cutaneous vasculitis, interstitial pneumonitis, etc.
Primary SS not associated with other CTD
Secondary SS associated with other CTD eg. RA, SLE
NB: Auto-antibodies in SS are usually restricted to
SS-A (Ro) & SS-B (La) Ag
Anti SS-A (Ro) & Anti SS-B (La)
Produced in Sjogrens syndrome
Anti SS-A found in about 60-70% of pts with primary SS
Anti SS-B found in about 50-60% of pts with primary SS
NB: Also increased in:
ANA (-) lupus
Neonatal lupus || 1st semester, AY 2011-2012

Mixed Connective Tissue Disease

Initially reported in 1972
20 patients: initially reported
Characterized by combined clinical features of:
SLE, RA, scleroderma, polymyositis
Serologically high titer of auto-antibodies to a nuclear
RNP (in all of the patients)
The concept of MCTD as a separate group has
changed with time
Consensus: MCTD represents an overlap of:
systemic sclerosis, SLE, & polymyositis

Autoantibody Markers associated with RA

Rheumatoid Factor (RF) - directed against the Fc
portion of the IgG molecule; not specific for RA
Anti-keratin antibody (AKA) - a fairly specific but not
very sensitive marker for RA
Anti-perinuclear factor (APF) - a sensitive but less
specific than AKA in RA patients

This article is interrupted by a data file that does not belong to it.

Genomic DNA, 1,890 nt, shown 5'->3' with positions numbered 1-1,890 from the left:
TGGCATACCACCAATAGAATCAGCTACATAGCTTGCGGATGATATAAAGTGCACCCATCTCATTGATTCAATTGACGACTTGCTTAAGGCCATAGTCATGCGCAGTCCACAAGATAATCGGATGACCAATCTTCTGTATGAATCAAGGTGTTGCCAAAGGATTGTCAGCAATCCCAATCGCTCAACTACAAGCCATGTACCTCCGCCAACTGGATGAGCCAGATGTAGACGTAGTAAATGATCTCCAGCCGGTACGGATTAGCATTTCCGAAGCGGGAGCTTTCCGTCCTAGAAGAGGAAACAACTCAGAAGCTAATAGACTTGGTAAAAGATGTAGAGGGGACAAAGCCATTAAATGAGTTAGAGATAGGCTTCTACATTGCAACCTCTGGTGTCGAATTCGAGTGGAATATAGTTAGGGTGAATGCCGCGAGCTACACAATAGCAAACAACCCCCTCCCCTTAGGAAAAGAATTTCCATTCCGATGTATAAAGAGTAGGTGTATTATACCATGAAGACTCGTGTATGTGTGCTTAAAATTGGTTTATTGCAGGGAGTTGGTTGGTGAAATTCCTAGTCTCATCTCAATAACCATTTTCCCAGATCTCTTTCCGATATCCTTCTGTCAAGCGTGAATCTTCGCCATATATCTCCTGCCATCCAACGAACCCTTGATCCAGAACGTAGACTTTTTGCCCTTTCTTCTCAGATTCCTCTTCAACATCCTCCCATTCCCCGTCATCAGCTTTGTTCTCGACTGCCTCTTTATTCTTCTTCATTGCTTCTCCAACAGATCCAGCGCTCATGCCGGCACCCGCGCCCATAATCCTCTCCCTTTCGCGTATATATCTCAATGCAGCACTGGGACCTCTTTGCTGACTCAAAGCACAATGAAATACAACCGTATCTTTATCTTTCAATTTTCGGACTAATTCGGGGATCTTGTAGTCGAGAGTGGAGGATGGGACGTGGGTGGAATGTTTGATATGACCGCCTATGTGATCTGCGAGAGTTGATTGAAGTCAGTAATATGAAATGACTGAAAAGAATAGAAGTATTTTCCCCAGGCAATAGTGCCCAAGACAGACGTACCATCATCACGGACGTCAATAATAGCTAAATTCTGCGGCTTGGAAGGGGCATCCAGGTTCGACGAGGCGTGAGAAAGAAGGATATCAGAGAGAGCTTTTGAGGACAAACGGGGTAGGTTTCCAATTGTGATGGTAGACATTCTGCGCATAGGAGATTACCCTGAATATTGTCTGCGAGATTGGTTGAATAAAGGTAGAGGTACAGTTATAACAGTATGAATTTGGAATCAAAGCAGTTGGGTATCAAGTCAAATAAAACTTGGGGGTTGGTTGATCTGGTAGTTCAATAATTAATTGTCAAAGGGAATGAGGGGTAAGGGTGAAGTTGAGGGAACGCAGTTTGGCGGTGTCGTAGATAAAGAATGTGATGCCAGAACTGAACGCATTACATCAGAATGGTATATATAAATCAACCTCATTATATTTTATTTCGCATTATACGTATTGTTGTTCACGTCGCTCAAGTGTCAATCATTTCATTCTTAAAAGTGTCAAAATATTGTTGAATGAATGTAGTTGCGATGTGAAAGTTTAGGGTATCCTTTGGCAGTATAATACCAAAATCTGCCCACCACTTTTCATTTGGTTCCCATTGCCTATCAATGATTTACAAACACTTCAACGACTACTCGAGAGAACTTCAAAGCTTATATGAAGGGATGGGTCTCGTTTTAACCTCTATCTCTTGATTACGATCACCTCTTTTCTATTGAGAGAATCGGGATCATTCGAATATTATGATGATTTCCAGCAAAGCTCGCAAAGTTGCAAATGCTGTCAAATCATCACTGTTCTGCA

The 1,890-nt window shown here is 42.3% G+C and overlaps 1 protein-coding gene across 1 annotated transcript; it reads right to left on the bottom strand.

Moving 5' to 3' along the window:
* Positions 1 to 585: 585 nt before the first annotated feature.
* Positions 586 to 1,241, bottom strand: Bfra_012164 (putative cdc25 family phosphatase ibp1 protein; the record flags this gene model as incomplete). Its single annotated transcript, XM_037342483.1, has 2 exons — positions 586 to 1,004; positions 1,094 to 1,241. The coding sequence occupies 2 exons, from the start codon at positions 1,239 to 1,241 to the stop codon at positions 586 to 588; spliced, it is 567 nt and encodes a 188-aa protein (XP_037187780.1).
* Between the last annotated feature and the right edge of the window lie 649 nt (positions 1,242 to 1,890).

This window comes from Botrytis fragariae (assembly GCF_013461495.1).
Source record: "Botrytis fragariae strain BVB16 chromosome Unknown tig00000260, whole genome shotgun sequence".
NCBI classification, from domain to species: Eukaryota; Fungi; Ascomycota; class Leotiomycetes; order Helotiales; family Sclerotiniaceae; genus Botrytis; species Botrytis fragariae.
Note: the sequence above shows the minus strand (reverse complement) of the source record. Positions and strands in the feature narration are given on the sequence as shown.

Antibody to RA-associated Nuclear Antigen (RANA)
(Anti RANA) - was demonstrated in SS patients
associated with RA
Anti RA 33 - highly specific for RA

NB: A group of patients originally diagnosed as MCTD

eventually evolved to one disease: scleroderma being
the most prevalent

NB: The first 3 (and possibly anti-RA33) may precede the

onset of clinical RA

Anti-Nuclear RNP
One of the 4 anti-ENA (SS-A, SS-B and Smith)
Increased in: MCTD, SLE, discoid lupus
Antigens consist of RNA & protein
Rheumatoid Arthritis
Chronic, symmetric, erosive arthritis of the peripheral
Female to male ratio 3:1 (30-50 years of age)
All patients: morning stiffness & joint pains that
improves through the day
Excessive production of Type 1 cytokines
RF: IgM (or IgG/IgA) to the Fc portion of IgG (these
are not specific but may enhance immune complexes)

Diagnostic Methods in Autoantibody Detection

Sensitivity Use
Tissue, cell lines
Sensitive, screen
Tissue, cell extract
High specificity
Tissue, cell extract
Higher sensitivity
Cell extract
Very sensitive
Purified Ag
Very sensitive

NB: Rheumatoid Factors: abnormal group of proteins that

interact specifically with the Fc portion of the Ig

SS & Feltys syndrome: commonly occur with RA

Most patients: have the major histo-compatibility
complex (MHC) Class II alleles DR 4, DR 1 (or both)

NB: Antigen is not known

Unknown antigenic stimulus synovial tissue in
susceptible patient (+) IgG production reacts with
unknown antigen altered & unrecognized as self
formation of IgM (RF) which becomes the antibody against
the altered IgG (+) soluble immune complexes in
synovium activation of complement system
chemotactic factors (+) leukocytes leukocytes ingest
immune complexes triggers enzymes (e.g. colagenase) &
mediators of inflammation inflammation of synovial
lining intermittent course or proliferative synovitis
bone-cartilage erosion or tendon destruction
permanent joint damage || 1st semester, AY 2011-2012